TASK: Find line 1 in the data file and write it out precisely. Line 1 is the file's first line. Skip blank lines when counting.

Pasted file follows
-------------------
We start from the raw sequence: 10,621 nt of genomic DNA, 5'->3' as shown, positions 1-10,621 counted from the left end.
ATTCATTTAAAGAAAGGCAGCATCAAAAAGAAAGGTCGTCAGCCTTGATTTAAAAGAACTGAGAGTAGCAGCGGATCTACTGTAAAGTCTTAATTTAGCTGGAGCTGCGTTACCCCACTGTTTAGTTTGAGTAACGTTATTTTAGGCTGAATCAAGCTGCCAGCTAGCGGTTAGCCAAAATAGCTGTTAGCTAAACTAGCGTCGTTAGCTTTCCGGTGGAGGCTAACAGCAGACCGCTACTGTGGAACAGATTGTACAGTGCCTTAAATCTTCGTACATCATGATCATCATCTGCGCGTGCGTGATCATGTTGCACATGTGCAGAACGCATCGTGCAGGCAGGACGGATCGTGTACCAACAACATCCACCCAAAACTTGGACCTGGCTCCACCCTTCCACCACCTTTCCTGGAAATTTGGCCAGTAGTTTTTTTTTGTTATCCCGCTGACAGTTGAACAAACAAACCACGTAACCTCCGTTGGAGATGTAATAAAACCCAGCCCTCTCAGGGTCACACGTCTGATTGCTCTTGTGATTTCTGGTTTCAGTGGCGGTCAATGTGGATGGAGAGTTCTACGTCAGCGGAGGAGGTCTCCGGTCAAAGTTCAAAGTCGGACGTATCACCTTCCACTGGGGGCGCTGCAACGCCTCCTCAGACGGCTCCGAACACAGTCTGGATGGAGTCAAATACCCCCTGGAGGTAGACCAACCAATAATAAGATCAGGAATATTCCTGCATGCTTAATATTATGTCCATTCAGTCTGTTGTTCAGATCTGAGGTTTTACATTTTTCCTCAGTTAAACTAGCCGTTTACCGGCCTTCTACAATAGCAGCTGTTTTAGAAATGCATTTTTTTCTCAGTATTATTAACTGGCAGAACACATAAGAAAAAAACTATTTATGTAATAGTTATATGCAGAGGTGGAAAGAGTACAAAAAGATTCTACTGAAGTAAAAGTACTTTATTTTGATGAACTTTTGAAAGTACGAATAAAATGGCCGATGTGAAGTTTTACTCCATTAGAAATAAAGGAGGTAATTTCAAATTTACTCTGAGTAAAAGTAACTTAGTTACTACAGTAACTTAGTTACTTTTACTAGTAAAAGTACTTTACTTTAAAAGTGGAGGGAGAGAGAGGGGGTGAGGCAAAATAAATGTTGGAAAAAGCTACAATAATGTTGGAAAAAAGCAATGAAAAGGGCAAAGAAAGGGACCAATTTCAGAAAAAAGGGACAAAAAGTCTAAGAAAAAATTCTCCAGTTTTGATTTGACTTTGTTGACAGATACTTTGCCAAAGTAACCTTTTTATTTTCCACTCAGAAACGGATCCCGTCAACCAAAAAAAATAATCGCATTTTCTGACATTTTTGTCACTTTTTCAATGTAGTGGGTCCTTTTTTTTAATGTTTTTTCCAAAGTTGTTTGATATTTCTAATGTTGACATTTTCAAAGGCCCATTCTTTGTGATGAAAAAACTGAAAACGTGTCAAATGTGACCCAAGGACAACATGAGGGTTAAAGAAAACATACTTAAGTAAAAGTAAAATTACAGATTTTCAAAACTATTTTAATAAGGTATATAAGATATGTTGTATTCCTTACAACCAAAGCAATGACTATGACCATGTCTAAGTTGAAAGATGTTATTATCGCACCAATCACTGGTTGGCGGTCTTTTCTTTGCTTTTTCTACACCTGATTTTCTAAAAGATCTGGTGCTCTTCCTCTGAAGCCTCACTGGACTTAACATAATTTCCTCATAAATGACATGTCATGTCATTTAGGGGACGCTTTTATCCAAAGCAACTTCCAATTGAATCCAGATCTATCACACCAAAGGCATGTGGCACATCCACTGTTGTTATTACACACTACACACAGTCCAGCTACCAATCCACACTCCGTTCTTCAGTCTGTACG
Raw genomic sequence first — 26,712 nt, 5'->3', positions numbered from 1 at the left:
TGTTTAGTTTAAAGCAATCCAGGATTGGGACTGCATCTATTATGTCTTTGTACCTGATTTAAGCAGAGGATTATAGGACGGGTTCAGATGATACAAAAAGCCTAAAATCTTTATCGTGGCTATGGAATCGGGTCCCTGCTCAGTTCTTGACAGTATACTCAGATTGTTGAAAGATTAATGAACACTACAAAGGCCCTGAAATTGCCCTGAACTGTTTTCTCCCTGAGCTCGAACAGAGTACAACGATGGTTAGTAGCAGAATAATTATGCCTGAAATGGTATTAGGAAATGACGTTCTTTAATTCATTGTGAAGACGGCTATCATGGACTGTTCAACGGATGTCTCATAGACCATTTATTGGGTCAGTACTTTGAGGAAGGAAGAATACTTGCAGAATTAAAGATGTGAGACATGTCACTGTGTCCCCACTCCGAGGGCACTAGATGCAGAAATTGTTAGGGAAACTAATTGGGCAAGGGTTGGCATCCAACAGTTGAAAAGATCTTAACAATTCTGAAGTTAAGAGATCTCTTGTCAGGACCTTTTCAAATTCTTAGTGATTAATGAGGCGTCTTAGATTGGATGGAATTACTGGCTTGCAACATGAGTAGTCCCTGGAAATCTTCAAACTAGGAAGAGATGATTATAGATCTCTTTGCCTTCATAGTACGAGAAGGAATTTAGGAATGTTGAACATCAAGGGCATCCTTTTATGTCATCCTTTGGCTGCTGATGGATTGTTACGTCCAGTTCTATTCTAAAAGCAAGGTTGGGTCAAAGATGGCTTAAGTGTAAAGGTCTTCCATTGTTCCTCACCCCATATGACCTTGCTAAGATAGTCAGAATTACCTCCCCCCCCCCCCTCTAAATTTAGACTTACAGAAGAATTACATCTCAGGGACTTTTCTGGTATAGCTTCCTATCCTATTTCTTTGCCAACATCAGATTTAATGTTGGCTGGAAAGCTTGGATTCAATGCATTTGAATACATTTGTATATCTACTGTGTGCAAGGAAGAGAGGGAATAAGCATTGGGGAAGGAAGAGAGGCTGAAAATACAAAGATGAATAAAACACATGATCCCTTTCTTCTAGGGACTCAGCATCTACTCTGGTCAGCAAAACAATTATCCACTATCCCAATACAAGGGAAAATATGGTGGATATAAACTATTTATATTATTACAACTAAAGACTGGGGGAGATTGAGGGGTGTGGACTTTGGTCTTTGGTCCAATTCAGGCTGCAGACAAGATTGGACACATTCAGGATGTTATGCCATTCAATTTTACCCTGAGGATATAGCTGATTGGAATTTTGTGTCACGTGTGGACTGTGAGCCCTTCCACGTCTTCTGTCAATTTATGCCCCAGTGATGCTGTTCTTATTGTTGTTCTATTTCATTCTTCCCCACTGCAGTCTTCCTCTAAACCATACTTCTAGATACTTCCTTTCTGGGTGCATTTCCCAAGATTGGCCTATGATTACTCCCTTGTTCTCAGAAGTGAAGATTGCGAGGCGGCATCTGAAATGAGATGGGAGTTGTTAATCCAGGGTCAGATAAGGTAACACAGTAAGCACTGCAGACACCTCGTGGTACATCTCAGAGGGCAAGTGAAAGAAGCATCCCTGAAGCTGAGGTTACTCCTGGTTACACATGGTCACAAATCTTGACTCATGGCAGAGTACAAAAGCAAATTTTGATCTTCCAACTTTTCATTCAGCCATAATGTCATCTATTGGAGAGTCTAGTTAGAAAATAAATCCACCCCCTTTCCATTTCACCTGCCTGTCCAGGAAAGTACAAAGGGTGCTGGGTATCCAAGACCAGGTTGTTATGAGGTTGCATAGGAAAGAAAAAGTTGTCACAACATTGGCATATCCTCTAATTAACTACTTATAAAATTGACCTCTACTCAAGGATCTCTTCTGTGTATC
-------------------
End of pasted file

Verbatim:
We start from the raw sequence: 10,621 nt of genomic DNA, 5'->3' as shown, positions 1-10,621 counted from the left end.